Athens, Ga. – Noted civil rights activists Lonnie C. King Jr. and Roslyn Pope, and minority health policy expert Travis Patton will speak at the University of Georgia School of Social Work’s Parham Policy Day, which will be held Nov. 12 from 8:30 a.m. to 1:15 p.m. at the Tate Student Center on the UGA campus.
The annual event, which highlights the lasting positive impacts of well-crafted social policy, also features a discussion panel and display of student research posters. King, Pope and Patton will address attendees beginning at 9:30 a.m. in the Reception Hall of the Tate Student Center. This year’s theme is “Looking Back and Moving Forward: A Celebration of 50 Years of the Civil Rights Movement.”
Following the guest speaker presentations, there will be a panel discussion with speakers from local Athens area agencies. They will discuss the impact of civil and human rights in relation to recent social justice movements. The event will also feature a display of policy research posters presented by graduate students in Hopps’ social welfare policy class. Breakfast and lunch will be provided. The event is free and open to the public.
In 1960, both King and Pope played key roles in the Atlanta Student Movement, which advocated for the civil rights of African Americans in that city.
King helped found the Student Nonviolent Coordinating Committee, and with the committee oversaw development of the document known as “An Appeal for Human Rights.”
Pope, then president of the Student Government Association of Spelman College, drafted the declaration, which described social inequities and called for complete racial desegregation by nonviolent means. The declaration, further shaped with input from the SNCC, was approved by students representing six Atlanta-area African American institutions of higher education. Its publication in major newspapers sparked widespread civil disobedience.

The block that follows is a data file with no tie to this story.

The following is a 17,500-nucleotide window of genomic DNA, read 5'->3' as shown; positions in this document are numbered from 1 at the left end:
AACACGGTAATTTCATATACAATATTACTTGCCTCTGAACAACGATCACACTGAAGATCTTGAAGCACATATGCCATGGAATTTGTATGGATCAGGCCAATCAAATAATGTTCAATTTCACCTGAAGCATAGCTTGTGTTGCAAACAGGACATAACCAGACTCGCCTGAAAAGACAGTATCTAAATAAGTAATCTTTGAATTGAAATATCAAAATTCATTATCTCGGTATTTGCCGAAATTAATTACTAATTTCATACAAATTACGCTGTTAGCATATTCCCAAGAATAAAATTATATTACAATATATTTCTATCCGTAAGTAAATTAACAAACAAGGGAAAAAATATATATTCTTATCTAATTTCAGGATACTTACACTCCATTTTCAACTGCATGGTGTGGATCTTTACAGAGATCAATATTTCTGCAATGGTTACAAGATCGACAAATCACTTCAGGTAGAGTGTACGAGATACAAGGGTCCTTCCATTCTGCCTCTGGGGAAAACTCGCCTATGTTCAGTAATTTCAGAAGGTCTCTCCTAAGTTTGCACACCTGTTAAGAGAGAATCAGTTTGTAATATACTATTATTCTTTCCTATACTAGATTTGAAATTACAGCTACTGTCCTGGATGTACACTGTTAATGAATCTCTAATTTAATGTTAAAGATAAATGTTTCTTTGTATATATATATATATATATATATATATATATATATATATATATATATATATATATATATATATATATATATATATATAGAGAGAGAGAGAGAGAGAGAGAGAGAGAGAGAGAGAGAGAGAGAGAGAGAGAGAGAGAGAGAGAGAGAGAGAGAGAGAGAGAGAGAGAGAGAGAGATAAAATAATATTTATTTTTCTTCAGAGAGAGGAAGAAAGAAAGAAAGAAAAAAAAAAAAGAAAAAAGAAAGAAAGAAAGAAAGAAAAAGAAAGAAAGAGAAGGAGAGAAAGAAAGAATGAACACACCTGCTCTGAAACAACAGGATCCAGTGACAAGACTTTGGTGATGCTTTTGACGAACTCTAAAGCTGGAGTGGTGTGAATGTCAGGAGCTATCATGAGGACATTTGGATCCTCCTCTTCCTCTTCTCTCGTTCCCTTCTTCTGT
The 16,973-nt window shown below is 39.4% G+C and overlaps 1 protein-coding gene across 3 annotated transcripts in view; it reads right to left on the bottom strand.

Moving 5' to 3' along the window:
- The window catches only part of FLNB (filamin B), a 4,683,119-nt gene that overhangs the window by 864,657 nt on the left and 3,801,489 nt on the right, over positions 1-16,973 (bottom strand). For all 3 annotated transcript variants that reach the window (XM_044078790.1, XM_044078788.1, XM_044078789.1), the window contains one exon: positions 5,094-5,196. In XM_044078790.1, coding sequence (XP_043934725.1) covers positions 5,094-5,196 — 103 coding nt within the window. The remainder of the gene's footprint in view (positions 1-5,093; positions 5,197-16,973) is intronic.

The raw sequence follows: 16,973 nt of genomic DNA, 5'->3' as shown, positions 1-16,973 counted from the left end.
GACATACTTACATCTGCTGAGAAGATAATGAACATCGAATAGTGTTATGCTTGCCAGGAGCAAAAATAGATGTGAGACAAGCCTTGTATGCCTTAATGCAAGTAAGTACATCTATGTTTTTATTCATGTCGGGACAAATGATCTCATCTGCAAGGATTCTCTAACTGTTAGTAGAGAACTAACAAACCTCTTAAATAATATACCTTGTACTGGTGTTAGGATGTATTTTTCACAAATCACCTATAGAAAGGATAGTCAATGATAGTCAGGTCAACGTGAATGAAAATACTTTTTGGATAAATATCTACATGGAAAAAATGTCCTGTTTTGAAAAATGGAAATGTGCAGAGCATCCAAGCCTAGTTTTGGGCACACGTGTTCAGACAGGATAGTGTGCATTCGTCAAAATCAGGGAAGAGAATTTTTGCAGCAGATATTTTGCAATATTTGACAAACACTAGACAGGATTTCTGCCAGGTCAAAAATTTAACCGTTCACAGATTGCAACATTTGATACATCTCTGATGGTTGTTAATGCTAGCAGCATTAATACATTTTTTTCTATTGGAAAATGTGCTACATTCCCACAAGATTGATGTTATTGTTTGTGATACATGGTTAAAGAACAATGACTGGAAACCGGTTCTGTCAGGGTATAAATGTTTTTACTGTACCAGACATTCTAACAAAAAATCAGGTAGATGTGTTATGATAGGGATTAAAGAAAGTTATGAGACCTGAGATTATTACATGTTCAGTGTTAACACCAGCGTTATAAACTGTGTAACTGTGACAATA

King and Pope continued their activism throughout the 1960s, participating in numerous sit-ins, boycotts and marches.
Pope worked as an organizer behind the scenes not just for desegregation but also for fair wages and hiring practices. She went on to become a lecturer of English and humanities at Atlanta Metropolitan State College. She recently received an honorary Doctor of Humane Letters from Spelman College.
King acted as the plaintiff in a lawsuit that desegregated public parks, swimming pools, recreational centers and courthouses in Atlanta. He also served as president of the Atlanta chapter of the NAACP. King taught history at Georgia State University and remains active in education issues for disadvantaged youth.
Patton is former project director of the National Minority Male Health Project, a multi-institutional collaborative dedicated to promoting healthy lifestyles among minority males. Member institutions work within their communities to address issues such as obesity, cardiovascular disease, accidental injuries and sexually transmitted infections. Patton oversaw a project that tackled childhood obesity through an intervention intended to change the attitudes and behaviors of youth toward healthy eating and exercise. He also provided technical assistance and training to organizations supplying reproductive health services to men. Patton currently serves as an adjunct professor of sociology at Morehouse College.
Parham Policy Day is named for the late Thomas M. “Jim” Parham, who was a professor in the School of Social Work and the first commissioner of the Georgia Department of Human Resources under Jimmy Carter. The event is organized by graduate students studying social policy in the School of Social Work and directed by June Gary Hopps, Parham Professor of Family and Children Studies. Hopps was also a member of the Atlanta Student Movement while attending Spelman College and Atlanta University.
School of Social Work
Founded in 1964, the University of Georgia School of Social Work provides instruction, research and hands-on training in social work practice while emphasizing the integration of social work with social justice. For more information on the School of Social Work, see http://ssw.uga.edu/.